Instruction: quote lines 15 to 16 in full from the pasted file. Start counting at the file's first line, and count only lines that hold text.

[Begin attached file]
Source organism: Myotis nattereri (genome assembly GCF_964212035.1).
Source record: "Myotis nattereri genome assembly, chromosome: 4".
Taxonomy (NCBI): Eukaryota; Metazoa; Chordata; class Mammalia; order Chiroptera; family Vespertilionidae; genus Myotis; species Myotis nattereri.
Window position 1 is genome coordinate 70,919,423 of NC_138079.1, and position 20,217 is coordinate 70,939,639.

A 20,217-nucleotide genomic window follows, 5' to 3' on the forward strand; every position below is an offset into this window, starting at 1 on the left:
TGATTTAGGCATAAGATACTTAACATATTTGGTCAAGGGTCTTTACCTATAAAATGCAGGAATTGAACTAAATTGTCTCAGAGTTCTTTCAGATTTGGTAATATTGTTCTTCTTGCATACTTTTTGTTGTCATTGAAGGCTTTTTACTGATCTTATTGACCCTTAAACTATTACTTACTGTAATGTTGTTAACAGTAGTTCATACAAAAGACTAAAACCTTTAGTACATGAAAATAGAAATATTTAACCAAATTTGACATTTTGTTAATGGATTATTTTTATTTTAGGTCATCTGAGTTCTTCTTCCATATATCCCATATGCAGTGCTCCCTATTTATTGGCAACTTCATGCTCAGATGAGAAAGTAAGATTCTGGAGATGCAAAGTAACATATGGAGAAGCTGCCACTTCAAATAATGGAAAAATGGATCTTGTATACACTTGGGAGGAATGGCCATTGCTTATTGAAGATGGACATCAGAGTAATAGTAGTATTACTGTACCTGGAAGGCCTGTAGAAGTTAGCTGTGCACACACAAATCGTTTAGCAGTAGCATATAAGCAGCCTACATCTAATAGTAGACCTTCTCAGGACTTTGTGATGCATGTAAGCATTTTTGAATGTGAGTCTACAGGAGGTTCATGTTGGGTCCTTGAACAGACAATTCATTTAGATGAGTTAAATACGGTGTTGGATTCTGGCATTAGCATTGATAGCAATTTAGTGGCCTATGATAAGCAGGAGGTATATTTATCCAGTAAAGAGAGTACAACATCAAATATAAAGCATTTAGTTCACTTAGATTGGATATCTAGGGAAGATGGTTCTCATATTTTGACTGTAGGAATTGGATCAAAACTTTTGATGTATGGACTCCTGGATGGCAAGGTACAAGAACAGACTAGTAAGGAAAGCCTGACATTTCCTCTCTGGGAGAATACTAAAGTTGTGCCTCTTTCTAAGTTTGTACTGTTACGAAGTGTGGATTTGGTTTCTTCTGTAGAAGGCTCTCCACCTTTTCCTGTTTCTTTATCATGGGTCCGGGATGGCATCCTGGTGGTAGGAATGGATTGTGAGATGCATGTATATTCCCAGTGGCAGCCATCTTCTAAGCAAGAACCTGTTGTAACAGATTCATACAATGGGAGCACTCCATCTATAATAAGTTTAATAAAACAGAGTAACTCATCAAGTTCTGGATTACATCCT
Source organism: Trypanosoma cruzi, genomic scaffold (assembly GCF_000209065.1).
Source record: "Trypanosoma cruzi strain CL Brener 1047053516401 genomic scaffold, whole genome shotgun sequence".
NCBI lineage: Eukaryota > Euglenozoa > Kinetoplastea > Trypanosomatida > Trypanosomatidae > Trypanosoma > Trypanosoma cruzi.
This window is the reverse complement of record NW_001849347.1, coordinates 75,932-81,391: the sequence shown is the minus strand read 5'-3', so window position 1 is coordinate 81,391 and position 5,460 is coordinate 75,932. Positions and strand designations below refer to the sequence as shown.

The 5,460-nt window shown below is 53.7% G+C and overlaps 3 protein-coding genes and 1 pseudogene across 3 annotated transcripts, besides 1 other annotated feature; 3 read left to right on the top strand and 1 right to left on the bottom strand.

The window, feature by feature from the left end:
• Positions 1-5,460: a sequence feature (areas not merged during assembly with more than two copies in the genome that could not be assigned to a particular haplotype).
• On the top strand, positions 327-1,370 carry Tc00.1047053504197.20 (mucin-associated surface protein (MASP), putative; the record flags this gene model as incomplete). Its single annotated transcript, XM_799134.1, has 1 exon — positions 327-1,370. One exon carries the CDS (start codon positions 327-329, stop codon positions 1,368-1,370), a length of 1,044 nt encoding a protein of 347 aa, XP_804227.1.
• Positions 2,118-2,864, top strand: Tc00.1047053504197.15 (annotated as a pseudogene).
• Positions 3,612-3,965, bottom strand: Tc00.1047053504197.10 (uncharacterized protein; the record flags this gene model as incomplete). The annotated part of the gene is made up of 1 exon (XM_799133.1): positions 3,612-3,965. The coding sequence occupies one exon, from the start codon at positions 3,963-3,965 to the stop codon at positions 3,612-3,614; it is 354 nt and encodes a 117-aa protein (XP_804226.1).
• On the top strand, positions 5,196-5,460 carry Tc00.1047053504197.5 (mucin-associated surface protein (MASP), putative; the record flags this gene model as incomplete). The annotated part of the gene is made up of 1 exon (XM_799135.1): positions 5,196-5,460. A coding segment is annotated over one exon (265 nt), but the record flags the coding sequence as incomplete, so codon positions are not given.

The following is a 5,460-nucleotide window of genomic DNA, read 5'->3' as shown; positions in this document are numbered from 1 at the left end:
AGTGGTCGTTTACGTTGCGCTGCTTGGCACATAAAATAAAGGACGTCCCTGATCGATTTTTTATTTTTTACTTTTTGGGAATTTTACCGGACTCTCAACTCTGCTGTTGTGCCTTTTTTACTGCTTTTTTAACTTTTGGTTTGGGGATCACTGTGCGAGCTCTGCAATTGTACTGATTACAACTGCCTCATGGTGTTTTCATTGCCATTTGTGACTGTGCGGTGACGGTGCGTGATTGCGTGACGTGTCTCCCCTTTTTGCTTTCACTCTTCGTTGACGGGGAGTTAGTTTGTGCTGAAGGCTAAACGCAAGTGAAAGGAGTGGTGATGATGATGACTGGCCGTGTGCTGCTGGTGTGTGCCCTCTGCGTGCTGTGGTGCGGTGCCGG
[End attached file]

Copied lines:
• Positions 2,118-2,864, top strand: Tc00.1047053504197.15 (annotated as a pseudogene).
• Positions 3,612-3,965, bottom strand: Tc00.1047053504197.10 (uncharacterized protein; the record flags this gene model as incomplete). The annotated part of the gene is made up of 1 exon (XM_799133.1): positions 3,612-3,965. The coding sequence occupies one exon, from the start codon at positions 3,963-3,965 to the stop codon at positions 3,612-3,614; it is 354 nt and encodes a 117-aa protein (XP_804226.1).